As the internets have so thoroughly noted, Easter and 4/20 happened to coincide this year.That holds little interest for me, as none of my friends even provided the amusement of posting a picture of medible Peeps (or if they did, I sadly missed it).The lure of pot passed me by, as I wasn’t cool in high school and worked my way through college. At campus rallies for gay rights and free speech, I was the one rolling my eyes at the dude yelling, “Legalize it!”I’ve heard all the arguments for marijuana in earnest — that it’s less dangerous than alcohol and can make you more creative and relax you. Maybe it’s a reaction to hailing from the so-called slacker generation (or watching “South Park” too many times), but being unmotivated and stuffing yourself with cheese balls personally doesn’t sound very appealing.Nonetheless, I’m rather libertarian about such things, as I am about birth control, gay marriage and abortion. These are essentially private decisions and I don’t see how it’s the government’s business.I’m also not a big fan of prison overcrowding thanks to a glut of nonviolent offenders. Michigan spends 21 percent of its budget on Corrections.More people are sporting a laissez-faire attitude about marijuana — not surprising when Gallup finds 38 percent have used it. Michigan in 2008 legalized medical marijuana and now 20 states and Washington, D.C. have done so.Dozens of cities, including Flint and Kalamazoo, have decriminalized small amounts of weed for recreational use. And in 2012, so did the states of Washington and Colorado. (The Rocky Mountain State has seen millions in new revenue from the law).The issue has split Republicans, with the liberty crowd favoring legalization pitted against the religious right (69 percent of evangelicals are opposed).The “Reefer Madness” hyperbole was omnipresent in a recent column by Dan Calabrese, editor of failed presidential contender Herman Cain’s website (you’re forgiven for not knowing of the existence of “Best of Cain,” but Calabrese also blogs for the Detroit News).Fellow MLive columnist Ken Braun deserves credit for flagging on Facebook the odd piece, in which Calabrese claims pot “invites demonic infestation into your spirit.”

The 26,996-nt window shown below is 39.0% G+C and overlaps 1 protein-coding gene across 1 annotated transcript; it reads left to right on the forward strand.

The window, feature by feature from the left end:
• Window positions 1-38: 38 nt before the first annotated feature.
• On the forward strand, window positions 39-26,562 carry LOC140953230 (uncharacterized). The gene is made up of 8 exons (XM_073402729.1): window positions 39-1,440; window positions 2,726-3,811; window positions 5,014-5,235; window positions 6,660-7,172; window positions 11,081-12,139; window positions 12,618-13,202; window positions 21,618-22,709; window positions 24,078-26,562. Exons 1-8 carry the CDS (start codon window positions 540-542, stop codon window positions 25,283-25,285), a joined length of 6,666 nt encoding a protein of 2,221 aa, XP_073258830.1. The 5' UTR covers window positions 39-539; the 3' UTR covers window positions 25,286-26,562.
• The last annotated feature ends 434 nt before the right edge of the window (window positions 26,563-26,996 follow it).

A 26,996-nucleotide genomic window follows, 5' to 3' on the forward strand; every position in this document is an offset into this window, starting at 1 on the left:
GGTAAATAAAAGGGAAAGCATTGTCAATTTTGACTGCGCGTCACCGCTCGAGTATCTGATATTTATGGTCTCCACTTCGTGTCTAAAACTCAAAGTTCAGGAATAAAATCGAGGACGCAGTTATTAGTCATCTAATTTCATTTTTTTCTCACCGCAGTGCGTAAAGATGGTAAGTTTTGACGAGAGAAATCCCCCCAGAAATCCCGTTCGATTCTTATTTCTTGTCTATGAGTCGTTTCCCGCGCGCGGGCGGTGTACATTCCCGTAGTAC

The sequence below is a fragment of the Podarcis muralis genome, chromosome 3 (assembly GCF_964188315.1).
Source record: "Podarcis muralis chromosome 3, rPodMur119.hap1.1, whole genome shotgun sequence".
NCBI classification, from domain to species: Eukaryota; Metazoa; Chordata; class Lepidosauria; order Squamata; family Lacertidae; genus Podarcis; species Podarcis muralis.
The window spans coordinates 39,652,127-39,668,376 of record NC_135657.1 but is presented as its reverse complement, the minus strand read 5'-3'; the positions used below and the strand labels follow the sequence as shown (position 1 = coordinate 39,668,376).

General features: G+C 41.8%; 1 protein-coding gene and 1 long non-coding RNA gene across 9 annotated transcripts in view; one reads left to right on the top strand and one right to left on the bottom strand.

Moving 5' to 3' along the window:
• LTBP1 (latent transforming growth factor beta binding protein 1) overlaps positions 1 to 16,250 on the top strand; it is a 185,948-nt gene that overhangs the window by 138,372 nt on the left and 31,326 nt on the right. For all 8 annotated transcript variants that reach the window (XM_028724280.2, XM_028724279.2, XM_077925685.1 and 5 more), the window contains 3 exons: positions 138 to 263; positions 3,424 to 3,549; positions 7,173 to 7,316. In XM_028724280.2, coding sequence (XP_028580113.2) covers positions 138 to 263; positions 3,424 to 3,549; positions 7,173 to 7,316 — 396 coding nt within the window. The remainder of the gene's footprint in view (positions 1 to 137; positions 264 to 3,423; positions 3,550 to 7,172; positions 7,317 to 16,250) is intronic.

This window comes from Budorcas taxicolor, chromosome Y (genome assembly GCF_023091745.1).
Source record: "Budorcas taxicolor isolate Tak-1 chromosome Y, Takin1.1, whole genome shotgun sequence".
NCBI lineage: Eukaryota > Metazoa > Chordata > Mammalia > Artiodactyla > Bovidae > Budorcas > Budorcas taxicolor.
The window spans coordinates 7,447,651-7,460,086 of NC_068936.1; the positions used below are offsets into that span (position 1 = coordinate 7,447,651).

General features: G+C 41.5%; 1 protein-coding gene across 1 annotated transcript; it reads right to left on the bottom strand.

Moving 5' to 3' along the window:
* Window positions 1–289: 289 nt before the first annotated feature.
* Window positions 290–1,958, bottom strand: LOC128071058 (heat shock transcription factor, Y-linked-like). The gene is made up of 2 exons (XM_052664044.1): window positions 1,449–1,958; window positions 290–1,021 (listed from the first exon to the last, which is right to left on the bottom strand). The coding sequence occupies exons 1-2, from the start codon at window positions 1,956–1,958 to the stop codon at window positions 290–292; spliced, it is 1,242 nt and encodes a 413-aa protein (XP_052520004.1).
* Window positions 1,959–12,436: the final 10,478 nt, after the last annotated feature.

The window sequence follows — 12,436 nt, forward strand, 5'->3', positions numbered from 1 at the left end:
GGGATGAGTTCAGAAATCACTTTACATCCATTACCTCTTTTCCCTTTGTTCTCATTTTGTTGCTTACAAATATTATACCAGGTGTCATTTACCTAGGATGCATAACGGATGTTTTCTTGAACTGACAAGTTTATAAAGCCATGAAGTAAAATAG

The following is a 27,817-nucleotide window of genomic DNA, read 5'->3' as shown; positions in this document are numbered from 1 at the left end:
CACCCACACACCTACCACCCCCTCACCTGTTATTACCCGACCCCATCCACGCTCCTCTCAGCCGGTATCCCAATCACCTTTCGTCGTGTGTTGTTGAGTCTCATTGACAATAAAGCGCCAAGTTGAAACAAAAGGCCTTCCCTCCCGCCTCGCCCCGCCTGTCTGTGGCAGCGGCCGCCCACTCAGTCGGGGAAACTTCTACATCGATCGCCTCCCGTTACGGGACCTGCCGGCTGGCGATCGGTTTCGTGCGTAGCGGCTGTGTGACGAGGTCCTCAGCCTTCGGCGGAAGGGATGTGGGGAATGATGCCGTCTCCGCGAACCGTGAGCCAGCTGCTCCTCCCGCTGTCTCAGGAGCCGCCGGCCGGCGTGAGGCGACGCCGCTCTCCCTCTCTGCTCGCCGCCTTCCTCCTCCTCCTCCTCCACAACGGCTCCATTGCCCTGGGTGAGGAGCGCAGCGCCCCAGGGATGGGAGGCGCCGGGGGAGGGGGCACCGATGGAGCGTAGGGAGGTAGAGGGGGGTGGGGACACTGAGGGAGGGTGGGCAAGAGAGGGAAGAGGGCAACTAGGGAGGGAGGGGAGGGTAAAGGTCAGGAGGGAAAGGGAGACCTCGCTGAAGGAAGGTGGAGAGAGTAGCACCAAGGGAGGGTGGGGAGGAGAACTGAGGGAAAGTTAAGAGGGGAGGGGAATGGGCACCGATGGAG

“The use of mind-altering substance for ‘recreational’ purposes puts a person at serious risk of demonic attack because what you’re doing is rejecting the natural chemicals God already put in your body as insufficient to satisfy you physically and emotionally,” Calabrese explains.
Now I give him credit for essentially tying Easter and 4/20 in a pretty little bow, but Braun acerbically writes that Calabrese’s accompanying photo features a “bunny-boiler expression that would frighten a Branch Davidian.” (You can judge for yourself here).But here’s where things go from bizarre to disturbing. In a follow-up interview with the Raw Story, Calabrese goes even further, demonizing anti-depressant and anti-anxiety medications and urging folks to focus on Christ:
“I would probably argue all psychiatric drugs — you know, even if you do have a prescription, that you’re still in spiritual jeopardy if you use those things.”
More than one in four Americans suffers from a diagnosable mental illness every year, according to the National Institute of Mental Illness. Arguing people shouldn’t take medicine prescribed by doctors because they’re risking their immortal souls sounds like superstition from the dark ages.
I’ve been a caregiver for someone with severe depression, and just getting people to seek help and take medication is a heartbreaking battle. Calabrese’s weirdly moralistic (and medically inaccurate) advice is the last thing they need to hear.
Susan J. Demas is Publisher and Editor of Inside Michigan Politics, a nationally acclaimed, biweekly political newsletter. She can be reached at email@example.com. Follow her on Twitter here.